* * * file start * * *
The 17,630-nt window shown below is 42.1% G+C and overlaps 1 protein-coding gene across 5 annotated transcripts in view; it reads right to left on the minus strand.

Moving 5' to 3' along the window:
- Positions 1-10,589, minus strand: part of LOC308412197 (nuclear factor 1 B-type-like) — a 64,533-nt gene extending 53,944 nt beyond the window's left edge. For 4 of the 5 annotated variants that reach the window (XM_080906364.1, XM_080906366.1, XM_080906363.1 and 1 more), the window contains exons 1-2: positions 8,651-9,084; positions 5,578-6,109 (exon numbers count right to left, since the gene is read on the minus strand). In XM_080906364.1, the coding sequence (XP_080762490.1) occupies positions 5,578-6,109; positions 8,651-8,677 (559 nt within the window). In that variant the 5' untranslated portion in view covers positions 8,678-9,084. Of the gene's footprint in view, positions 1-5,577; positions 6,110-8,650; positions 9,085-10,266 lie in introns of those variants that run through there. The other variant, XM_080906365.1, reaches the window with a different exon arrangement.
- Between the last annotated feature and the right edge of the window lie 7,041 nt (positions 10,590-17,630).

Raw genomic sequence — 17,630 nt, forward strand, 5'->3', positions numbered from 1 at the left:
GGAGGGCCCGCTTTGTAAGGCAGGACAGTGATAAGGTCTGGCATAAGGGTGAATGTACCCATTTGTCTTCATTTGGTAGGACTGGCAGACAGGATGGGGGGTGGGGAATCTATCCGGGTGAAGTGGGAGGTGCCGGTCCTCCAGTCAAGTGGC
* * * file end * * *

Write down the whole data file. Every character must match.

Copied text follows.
The 17,630-nt window shown below is 42.1% G+C and overlaps 1 protein-coding gene across 5 annotated transcripts in view; it reads right to left on the minus strand.

Moving 5' to 3' along the window:
- Positions 1-10,589, minus strand: part of LOC308412197 (nuclear factor 1 B-type-like) — a 64,533-nt gene extending 53,944 nt beyond the window's left edge. For 4 of the 5 annotated variants that reach the window (XM_080906364.1, XM_080906366.1, XM_080906363.1 and 1 more), the window contains exons 1-2: positions 8,651-9,084; positions 5,578-6,109 (exon numbers count right to left, since the gene is read on the minus strand). In XM_080906364.1, the coding sequence (XP_080762490.1) occupies positions 5,578-6,109; positions 8,651-8,677 (559 nt within the window). In that variant the 5' untranslated portion in view covers positions 8,678-9,084. Of the gene's footprint in view, positions 1-5,577; positions 6,110-8,650; positions 9,085-10,266 lie in introns of those variants that run through there. The other variant, XM_080906365.1, reaches the window with a different exon arrangement.
- Between the last annotated feature and the right edge of the window lie 7,041 nt (positions 10,590-17,630).

Raw genomic sequence — 17,630 nt, forward strand, 5'->3', positions numbered from 1 at the left:
GGAGGGCCCGCTTTGTAAGGCAGGACAGTGATAAGGTCTGGCATAAGGGTGAATGTACCCATTTGTCTTCATTTGGTAGGACTGGCAGACAGGATGGGGGGTGGGGAATCTATCCGGGTGAAGTGGGAGGTGCCGGTCCTCCAGTCAAGTGGC